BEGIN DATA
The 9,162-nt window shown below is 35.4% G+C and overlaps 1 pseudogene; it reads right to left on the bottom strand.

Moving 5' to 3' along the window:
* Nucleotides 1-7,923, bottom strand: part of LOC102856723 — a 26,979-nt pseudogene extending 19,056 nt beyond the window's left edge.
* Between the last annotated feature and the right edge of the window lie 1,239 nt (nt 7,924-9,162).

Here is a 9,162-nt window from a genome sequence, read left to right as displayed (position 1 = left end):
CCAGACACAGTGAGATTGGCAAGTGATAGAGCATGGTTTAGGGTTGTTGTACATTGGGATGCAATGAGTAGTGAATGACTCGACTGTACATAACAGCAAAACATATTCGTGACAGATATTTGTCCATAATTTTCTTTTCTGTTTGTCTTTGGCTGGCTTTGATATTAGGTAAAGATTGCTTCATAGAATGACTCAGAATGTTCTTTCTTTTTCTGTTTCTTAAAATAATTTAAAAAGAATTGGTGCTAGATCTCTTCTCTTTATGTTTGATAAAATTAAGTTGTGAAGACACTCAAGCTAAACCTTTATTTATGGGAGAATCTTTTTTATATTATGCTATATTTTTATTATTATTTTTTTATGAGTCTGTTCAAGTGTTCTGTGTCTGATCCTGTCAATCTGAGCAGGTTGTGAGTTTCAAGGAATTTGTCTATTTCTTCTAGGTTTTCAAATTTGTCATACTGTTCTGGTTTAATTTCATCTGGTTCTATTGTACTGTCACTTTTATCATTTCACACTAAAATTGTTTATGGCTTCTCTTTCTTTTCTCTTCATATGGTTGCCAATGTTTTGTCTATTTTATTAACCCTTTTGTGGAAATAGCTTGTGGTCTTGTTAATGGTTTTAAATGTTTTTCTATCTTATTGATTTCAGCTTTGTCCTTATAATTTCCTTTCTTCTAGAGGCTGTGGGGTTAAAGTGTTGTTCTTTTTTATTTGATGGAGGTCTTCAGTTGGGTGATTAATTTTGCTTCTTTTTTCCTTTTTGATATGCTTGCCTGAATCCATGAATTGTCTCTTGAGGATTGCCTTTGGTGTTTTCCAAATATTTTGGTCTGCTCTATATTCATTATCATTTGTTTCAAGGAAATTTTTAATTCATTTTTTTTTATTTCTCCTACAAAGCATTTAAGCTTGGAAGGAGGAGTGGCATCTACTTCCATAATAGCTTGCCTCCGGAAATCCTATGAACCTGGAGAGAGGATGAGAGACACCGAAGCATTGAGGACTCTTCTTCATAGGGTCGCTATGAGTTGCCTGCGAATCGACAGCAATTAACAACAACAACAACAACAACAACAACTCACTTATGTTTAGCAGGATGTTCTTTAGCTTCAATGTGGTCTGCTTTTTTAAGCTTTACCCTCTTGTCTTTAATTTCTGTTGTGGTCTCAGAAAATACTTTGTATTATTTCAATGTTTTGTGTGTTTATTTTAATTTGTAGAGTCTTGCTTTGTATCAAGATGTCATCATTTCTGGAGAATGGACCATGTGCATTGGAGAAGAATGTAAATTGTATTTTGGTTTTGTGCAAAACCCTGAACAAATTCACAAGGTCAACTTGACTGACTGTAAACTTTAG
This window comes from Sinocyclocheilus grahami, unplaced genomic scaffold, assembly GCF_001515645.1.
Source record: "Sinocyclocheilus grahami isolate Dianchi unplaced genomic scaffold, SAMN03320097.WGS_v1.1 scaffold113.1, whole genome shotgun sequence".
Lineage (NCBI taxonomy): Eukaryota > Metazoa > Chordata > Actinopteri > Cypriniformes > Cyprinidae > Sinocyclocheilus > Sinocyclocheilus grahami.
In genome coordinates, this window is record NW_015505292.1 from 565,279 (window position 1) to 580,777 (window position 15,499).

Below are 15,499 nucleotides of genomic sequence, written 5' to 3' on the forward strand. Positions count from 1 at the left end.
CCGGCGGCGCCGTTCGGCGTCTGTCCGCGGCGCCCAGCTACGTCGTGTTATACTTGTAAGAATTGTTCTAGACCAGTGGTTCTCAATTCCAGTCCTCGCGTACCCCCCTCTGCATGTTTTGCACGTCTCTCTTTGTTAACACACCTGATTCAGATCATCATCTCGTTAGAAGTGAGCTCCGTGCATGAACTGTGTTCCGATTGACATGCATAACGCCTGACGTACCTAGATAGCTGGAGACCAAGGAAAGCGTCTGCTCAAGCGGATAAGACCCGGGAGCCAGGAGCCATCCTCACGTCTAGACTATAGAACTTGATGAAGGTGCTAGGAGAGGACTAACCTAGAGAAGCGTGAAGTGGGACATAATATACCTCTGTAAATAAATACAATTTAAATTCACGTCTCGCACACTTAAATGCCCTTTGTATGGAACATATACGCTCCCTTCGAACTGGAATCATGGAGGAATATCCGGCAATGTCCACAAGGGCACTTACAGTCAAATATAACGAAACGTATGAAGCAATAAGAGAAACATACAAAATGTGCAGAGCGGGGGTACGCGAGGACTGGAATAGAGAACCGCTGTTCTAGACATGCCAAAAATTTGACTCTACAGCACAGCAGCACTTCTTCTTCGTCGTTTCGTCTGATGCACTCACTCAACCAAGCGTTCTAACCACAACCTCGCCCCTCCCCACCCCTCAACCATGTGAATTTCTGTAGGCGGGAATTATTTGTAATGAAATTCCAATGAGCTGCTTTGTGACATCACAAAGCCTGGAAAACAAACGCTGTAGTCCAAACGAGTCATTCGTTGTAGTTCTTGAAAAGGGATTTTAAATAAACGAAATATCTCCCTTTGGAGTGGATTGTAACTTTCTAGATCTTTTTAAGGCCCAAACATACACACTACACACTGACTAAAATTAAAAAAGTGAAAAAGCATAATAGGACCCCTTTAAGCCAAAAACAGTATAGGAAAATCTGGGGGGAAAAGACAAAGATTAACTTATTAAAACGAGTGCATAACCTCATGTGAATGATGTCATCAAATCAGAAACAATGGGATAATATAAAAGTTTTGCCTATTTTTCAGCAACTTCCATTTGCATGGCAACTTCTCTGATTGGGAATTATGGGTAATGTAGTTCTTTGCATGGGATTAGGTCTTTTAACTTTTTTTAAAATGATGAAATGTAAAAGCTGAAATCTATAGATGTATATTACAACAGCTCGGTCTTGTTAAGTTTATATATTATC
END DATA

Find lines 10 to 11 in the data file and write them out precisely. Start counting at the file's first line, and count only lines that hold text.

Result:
In genome coordinates, this window is record NW_015505292.1 from 565,279 (window position 1) to 580,777 (window position 15,499).

Below are 15,499 nucleotides of genomic sequence, written 5' to 3' on the forward strand. Positions count from 1 at the left end.